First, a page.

Re: How to design a fact table to keep track of active dimensions?
    create table star_fact (
        fact_key varchar2(30) DEFAULT 'N/A' not null,
        age      varchar2(30) DEFAULT 'N/A' not null,
        beer    varchar2(30) DEFAULT 'N/A' not null,
        marital_status varchar2(30) DEFAULT 'N/A' not null,
        softdrink varchar2(30) DEFAULT 'N/A' not null,
        state    varchar2(30) DEFAULT 'N/A' not null,
        summer_sport varchar2(30) DEFAULT 'N/A' not null,
        constraint star_fact_pk PRIMARY KEY (fact_key)
    );
    
    SQL> select rowid from star_fact where
      2   (state = 'CA') or (state = 'CO')
      3  and (age = 'young') and (marital_status = 'divorced')
      4  and (((summer_sport = 'baseball') and (softdrink = 'pepsi'))
      5  or ((summer_sport = 'golf') and (beer = 'coors')));
    Edited by: rp0428 on May 15, 2013 3:48 PM to fix second link.
  • 9. Re: Less tedious code for creating individual variables from strings?
    652774 Newbie
    Currently Being Moderated
    I can't get to the second thread. On the first thread, yes, really it would be nice to refer to the element in the string like this:

    Element_Attr_Id_Table_In(i)

    But I would want to do that in a SQL script, not in PL/SQL, and don't know how to do that without the substr function. Like in Python, one can have one dictionary value that is actually a list and you can refer to the elements within the list by its subscript. But this code referenced looks too hard to understand; I'm a statistical programmer and we are trying to move a lot of the analysis we used to do in SAS into Oracle ODM and Oracle R Enterprise, which our shop has. But I'm assuming giving you R code or ODM would not help you any as you are unlikely to know these, only that I need the data wide (but it could be subscripts, such as a[1], a[2], and so forth. )
  • 10. Re: Less tedious code for creating individual variables from strings?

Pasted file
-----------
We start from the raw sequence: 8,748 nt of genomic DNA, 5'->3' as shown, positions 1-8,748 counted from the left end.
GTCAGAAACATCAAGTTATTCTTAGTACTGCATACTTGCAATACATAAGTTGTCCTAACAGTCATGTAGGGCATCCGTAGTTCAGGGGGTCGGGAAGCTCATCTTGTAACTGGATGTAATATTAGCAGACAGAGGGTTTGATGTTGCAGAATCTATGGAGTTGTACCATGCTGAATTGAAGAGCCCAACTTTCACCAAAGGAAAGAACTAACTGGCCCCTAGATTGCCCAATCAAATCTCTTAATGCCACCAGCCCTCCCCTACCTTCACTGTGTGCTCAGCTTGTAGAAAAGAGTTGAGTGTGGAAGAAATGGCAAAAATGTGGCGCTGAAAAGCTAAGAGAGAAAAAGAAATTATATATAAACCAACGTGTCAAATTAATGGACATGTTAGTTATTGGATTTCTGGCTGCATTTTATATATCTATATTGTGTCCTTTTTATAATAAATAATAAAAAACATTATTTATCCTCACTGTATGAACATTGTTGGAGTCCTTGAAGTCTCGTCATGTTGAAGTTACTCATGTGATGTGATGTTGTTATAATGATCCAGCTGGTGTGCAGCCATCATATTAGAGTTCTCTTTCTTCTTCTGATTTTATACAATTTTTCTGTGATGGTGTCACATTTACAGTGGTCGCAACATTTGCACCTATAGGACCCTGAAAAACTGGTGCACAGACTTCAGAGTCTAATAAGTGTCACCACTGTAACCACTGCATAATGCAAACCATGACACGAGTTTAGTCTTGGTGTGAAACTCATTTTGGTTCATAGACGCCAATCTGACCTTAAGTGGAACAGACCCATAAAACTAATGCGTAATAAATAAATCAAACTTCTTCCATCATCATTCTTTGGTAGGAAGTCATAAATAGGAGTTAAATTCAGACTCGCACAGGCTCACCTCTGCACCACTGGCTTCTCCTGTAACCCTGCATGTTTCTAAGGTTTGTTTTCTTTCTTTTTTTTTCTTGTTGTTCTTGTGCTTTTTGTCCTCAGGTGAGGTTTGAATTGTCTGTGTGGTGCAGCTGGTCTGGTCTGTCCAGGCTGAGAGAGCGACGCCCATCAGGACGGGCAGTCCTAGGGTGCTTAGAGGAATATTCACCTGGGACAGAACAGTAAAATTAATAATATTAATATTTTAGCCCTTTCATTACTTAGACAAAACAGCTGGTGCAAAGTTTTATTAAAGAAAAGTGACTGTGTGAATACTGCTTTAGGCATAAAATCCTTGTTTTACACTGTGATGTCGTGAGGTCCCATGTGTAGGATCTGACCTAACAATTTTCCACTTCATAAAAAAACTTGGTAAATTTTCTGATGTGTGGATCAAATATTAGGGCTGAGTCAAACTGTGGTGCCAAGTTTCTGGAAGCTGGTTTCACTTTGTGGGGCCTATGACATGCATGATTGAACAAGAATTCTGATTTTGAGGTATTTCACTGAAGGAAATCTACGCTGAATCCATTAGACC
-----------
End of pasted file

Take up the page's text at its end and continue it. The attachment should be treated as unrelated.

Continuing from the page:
Frank Kulash Guru
    Currently Being Moderated
    Hi,
    ml23 wrote:
    I can't get to the second thread. On the first thread, yes, really it would be nice to refer to the element in the string like this:

    Element_Attr_Id_Table_In(i)

    But I would want to do that in a SQL script, not in PL/SQL,
    Why? If you don't explain your reasons, you're likely to get a solution that does what you said, but is even worse at meeting the requirements,
    and don't know how to do that without the substr function. Like in Python, one can have one dictionary value that is actually a list and you can refer to the elements within the list by its subscript.
    In Oracle, SUBSTR is the best way. There are alternatives, but they're less efficent and harder to code than SUBSTR.

    Again, you could get by with calling SUBSTR just once, regarless of how many columns you have in newtable, by unpivoting and pivoting. If you'd like help, post your Oracle version (e.g., 11.2.0.2.0).

    In your sample data, all the strings were 4 characters long. Does that mean, in your real data, all the strings will be the same length (unless they're NULL, of course)?
  • 11. Re: Less tedious code for creating individual variables from strings?
    rp0428 Guru
    Currently Being Moderated
    >
    I can't get to the second thread.
    >